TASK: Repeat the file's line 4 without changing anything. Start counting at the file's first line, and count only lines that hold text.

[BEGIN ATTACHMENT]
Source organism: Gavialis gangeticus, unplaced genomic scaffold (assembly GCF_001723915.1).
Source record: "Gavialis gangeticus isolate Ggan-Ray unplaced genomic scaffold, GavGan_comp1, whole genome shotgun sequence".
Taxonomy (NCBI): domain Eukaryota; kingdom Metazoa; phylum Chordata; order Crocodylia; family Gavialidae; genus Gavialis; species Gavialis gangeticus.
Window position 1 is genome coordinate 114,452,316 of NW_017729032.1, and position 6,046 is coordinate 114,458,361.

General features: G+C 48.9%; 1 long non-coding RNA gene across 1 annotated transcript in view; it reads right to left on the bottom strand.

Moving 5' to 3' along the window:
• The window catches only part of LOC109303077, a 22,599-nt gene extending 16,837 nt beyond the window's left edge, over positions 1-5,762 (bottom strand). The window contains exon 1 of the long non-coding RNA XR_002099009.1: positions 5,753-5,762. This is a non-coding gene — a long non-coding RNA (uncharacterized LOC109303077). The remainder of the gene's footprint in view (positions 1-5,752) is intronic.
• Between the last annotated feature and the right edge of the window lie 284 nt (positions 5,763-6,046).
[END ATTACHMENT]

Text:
Window position 1 is genome coordinate 114,452,316 of NW_017729032.1, and position 6,046 is coordinate 114,458,361.